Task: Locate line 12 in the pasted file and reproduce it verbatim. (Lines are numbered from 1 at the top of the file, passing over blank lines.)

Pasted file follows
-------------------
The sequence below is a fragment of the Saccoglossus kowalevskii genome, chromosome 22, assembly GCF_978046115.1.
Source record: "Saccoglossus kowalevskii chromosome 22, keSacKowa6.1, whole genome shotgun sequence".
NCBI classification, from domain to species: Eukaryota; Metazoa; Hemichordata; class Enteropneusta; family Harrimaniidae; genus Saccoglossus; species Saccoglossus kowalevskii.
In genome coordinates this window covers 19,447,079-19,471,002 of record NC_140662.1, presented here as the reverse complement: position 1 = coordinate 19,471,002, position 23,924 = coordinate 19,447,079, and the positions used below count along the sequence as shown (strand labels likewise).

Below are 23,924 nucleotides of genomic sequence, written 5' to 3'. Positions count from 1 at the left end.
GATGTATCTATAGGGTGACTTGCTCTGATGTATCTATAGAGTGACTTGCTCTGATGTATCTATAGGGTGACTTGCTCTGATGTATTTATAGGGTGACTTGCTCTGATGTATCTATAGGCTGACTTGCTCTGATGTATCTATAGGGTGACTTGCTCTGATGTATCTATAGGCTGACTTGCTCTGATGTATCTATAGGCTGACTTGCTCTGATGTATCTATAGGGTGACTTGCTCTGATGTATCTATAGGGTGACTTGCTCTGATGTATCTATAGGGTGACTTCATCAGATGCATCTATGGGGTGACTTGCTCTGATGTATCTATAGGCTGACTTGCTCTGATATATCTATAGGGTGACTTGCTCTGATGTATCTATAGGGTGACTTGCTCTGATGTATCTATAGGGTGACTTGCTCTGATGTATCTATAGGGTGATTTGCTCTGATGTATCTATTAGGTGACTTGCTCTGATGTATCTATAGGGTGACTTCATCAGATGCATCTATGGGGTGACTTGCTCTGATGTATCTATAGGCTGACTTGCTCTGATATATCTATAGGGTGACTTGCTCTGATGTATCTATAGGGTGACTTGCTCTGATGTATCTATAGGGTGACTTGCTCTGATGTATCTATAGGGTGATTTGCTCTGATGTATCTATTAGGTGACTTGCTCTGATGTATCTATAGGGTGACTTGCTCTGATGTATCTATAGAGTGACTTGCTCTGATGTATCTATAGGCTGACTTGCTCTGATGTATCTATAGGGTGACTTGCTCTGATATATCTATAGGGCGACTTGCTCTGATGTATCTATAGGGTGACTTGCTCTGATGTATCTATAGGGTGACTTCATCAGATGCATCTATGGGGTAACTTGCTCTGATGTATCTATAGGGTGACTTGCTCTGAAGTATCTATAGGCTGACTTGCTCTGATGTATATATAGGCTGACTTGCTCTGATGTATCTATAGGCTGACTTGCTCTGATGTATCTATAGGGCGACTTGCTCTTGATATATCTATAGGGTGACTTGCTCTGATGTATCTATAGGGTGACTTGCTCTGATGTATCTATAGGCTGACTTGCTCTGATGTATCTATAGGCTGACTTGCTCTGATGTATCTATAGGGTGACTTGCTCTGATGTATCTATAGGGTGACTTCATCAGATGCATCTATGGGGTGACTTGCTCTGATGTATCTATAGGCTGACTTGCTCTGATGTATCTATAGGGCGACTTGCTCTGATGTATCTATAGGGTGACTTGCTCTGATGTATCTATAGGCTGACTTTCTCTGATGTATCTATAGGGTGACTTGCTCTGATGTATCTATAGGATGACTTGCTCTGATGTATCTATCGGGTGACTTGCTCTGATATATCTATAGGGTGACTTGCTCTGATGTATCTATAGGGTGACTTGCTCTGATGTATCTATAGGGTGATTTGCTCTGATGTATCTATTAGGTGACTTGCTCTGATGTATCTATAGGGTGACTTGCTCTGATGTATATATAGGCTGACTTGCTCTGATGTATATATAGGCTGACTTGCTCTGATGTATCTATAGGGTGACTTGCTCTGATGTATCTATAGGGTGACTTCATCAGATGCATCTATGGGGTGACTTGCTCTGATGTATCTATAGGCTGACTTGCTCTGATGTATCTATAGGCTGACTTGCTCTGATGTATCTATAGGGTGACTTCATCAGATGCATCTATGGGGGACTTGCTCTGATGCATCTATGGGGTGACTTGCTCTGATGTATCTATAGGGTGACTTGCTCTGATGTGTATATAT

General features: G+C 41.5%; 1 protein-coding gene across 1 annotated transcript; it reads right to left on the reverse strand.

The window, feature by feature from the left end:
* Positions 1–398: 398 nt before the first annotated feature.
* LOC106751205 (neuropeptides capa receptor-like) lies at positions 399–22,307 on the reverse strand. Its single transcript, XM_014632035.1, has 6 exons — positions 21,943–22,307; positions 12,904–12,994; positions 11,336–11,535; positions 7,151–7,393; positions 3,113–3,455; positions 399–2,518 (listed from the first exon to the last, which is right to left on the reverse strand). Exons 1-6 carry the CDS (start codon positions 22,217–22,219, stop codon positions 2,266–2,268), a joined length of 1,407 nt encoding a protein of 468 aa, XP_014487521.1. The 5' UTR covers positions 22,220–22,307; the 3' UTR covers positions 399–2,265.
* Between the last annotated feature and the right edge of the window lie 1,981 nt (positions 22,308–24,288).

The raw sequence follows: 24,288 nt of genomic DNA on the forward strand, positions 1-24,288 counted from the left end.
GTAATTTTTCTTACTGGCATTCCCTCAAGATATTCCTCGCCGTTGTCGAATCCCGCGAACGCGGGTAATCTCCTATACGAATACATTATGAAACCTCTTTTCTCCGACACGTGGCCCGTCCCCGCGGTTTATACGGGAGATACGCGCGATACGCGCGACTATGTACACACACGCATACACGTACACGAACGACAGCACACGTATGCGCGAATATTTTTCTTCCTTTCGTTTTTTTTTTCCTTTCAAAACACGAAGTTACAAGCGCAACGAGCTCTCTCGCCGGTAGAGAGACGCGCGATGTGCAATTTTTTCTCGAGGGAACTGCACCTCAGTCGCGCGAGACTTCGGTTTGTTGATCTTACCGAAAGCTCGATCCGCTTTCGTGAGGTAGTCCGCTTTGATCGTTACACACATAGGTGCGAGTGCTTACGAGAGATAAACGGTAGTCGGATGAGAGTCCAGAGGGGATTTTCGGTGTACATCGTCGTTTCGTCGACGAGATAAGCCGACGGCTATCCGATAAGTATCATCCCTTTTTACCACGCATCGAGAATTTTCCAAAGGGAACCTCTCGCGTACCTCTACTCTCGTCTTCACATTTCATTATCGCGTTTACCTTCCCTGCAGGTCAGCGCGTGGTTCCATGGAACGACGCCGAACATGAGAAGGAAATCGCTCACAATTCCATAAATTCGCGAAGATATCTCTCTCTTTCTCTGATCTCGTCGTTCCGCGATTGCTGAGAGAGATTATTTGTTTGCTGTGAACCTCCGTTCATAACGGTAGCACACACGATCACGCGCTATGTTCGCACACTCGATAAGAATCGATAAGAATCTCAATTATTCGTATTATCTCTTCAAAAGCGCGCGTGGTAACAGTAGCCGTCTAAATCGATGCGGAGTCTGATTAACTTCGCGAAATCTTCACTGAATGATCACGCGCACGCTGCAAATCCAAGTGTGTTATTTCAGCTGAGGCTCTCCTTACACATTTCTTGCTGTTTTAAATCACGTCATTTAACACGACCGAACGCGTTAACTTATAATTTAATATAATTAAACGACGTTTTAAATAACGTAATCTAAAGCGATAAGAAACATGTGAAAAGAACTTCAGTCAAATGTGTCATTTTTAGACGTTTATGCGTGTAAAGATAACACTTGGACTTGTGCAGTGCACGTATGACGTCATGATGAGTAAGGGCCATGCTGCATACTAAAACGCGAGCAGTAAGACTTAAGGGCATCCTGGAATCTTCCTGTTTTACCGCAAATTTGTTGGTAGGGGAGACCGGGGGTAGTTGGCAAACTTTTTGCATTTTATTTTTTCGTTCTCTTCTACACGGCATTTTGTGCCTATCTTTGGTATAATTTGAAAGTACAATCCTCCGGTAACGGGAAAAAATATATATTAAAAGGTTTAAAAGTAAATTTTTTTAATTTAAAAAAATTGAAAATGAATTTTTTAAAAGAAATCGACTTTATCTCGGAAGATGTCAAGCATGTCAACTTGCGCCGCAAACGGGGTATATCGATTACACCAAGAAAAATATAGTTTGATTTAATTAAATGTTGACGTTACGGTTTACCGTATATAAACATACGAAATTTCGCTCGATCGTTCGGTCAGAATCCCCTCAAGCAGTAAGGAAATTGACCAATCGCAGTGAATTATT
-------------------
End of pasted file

The raw sequence follows: 24,288 nt of genomic DNA on the forward strand, positions 1-24,288 counted from the left end.